Digital imaging competition brings bug-eyed splendor

The Olympus BioScapes competition has honored images and movies of human, plant and animal subjects as captured through light microscopes for the past eight years. Entries are judged based on the science they depict, their aesthetics, and their technical merit.

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By LEE MATHER

The Olympus BioScapes competition has honored images and movies of human, plant and animal subjects as captured through light microscopes for the past eight years. Entries are judged based on the science they depict, their aesthetics, and their technical merit.

"These images and movies tell stories about some of the most important and compelling research being done today," Osamu Joji, Group Vice President and General Manager, Scientific Equipment Group at Olympus America Inc., told BioOptics World.

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CARMEN PULIAFITO, MD, MBA, Keck School of Medicine of the University of Southern California (Los Angeles), consultant for Carl Zeiss Meditec, and co-inventor of OCT

First Prize in the competition went to Dr. Igor Siwanowicz of the Max Planck Institute for Neurobiology (Munich, Germany), whose eye-popping image of a Daddy Longlegs reveals the wide-eyed wonder of the specimen, also known as a Harvestman or Phalangium opilio (see Fig. 1). This depth color-coded projection of a confocal microscope image was selected from about 2,000 images and movies to earn First Prize–$5,000 worth of Olympus equipment.

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FIGURE 1. Dr. Igor Siwanowicz garnered First Prize for his image of a Daddy Longlegs taken using confocal microscopy. The sample was stained to visualize nuclei and F-actin, and shows not only the eyes' lenses (two large ovals), but also the retinas and optic nerves (trailing down at center back). (Image courtesy of Dr. Igor Siwanowicz and Olympus America)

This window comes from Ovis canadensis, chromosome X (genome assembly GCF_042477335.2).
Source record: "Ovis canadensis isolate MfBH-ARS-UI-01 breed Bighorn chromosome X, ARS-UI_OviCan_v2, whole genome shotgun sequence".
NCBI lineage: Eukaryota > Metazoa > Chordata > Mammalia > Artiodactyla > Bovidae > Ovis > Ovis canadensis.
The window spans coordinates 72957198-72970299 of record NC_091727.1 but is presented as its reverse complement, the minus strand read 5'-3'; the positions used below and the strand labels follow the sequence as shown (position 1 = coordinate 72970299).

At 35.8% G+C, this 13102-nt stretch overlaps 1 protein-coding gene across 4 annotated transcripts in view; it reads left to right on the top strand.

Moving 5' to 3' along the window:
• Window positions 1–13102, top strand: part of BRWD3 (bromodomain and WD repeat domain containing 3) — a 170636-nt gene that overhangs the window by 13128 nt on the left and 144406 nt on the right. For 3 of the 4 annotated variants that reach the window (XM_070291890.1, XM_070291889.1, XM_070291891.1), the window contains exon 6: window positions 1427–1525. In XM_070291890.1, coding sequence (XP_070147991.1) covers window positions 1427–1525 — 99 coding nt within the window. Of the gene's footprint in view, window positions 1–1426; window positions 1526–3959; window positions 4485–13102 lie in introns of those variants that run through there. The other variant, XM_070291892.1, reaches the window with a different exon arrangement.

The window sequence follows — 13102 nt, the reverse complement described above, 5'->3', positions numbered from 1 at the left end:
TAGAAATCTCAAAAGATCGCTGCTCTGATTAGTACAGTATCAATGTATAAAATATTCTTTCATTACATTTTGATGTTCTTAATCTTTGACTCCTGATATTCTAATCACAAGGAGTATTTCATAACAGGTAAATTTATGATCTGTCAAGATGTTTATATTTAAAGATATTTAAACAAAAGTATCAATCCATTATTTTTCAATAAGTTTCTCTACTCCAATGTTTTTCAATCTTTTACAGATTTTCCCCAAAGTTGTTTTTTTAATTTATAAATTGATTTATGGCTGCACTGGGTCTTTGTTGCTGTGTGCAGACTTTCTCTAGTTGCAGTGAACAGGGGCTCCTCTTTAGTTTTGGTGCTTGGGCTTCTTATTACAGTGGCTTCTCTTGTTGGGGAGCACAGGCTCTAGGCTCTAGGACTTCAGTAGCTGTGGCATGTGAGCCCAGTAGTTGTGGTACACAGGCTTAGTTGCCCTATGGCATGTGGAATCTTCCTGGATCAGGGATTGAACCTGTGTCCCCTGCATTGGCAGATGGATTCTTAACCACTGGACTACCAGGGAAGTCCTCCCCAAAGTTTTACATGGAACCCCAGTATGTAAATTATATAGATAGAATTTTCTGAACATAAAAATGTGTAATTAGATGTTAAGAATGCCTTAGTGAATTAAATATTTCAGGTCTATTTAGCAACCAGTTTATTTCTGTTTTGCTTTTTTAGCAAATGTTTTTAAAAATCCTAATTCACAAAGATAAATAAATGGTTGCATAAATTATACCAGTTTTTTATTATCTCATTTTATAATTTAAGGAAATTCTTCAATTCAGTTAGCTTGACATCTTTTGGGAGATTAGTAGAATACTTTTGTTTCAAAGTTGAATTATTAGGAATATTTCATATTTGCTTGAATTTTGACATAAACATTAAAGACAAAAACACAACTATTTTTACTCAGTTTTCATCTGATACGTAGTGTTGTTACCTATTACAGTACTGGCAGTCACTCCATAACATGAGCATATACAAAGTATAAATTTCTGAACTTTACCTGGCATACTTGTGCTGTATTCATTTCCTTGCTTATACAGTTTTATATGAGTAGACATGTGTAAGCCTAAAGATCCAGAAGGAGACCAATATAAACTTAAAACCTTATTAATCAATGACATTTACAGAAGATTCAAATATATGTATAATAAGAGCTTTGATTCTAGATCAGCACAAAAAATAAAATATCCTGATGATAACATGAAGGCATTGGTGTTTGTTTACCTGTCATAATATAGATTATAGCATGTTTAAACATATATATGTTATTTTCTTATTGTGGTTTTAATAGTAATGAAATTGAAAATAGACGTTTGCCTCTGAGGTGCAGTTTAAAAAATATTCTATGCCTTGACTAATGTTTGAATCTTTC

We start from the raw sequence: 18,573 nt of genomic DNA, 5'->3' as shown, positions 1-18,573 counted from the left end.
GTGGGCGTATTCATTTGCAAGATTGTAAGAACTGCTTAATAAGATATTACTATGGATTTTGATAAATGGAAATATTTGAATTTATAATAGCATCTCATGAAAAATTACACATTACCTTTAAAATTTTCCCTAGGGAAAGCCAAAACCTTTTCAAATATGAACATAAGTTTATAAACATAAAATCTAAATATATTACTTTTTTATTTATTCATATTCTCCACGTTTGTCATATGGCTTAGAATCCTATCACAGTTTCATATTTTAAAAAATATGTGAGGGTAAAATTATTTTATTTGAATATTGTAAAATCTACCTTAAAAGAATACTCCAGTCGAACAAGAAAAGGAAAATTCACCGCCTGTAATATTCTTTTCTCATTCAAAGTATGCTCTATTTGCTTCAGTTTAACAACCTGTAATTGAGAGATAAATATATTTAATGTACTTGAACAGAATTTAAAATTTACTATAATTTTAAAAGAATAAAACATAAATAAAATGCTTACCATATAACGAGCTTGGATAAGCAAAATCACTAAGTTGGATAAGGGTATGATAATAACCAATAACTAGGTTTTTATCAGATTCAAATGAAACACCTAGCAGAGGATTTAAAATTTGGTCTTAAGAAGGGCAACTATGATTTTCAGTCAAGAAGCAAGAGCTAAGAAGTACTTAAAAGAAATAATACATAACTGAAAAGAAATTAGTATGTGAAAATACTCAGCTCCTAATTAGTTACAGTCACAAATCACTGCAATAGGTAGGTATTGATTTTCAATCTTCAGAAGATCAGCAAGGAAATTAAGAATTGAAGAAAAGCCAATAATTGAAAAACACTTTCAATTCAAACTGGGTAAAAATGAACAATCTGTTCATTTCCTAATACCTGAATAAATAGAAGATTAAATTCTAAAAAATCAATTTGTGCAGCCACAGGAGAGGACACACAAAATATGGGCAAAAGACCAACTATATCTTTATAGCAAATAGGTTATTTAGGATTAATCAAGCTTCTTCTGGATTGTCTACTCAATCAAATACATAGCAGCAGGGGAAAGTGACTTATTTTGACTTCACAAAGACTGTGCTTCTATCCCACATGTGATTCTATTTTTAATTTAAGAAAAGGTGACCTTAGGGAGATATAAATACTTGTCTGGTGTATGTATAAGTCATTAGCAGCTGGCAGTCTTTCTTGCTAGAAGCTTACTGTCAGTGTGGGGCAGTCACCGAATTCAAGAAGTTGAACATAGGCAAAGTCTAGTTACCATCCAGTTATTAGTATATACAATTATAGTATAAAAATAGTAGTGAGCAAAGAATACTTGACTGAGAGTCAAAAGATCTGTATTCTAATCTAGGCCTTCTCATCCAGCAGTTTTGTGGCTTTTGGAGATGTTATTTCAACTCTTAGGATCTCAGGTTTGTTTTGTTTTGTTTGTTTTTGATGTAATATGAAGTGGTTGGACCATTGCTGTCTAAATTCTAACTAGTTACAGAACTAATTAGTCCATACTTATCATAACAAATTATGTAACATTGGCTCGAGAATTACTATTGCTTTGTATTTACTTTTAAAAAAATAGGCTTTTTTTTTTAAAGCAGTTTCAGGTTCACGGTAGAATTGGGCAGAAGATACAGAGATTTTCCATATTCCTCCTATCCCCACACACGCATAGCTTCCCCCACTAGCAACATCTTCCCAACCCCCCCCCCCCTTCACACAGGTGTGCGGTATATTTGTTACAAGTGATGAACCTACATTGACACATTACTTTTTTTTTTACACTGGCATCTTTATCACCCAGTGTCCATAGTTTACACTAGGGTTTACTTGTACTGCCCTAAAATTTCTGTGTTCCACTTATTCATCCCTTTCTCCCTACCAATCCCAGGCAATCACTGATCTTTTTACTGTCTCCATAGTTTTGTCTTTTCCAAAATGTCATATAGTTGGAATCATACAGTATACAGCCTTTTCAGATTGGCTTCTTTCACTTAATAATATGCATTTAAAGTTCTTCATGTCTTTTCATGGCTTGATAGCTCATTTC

The Second Prize-winning image by Thomas Deerinck of the University of California-San Diego's National Center for Microscopy and Imaging Research reflects advancements in cell biology and neuroscience. His image of a rat hippocampus, the part of the brain involved with spatial navigation and memory, resembles a beautiful, undulating ocean wave as it might have been painted by an Impressionist artist a century ago (see Fig. 2).

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FIGURE 2. Thomas Deerinck captured this image of a rat hippocampus–a part of the brain involved with spatial navigation and memory–earning him Second Prize in the Olympus BioScapes competition. His specimen was stained to reveal the distribution of glia (cyan), neurofilaments (green) and cell nuclei (yellow). (Image courtesy of Thomas Deerinck and Olympus America)

Third Prize went to an electrifying image of coral captured by James Nicholson of the Coral Culture & Collaborative Research Facility, NOAA/NOS/NCCOS Center for Coastal Environmental Health & Biomolecular Research, Fort Johnson Marine Lab (Charleston, SC; see Fig. 3).

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FIGURE 3. The Olympus BioScapes competition recognized James Nicholson's image of coral as the Third Prize winner, which shows the coral's acrospheres–or tentacle tips–enhanced by reflected illumination and a type of epifluorescence that is achieved without using a barrier filter. (Image courtesy of James Nicholson and Olympus America)

Throughout 2011, 20 of the winning and Honorable Mention images are being exhibited at museums of science and industry and on university campuses, and other exhibits of BioScapes images simultaneously will tour cities across the U.S., Mexico, South America and Canada. All images and the names of honorees may be viewed online at www.olympusbioscapes.com.

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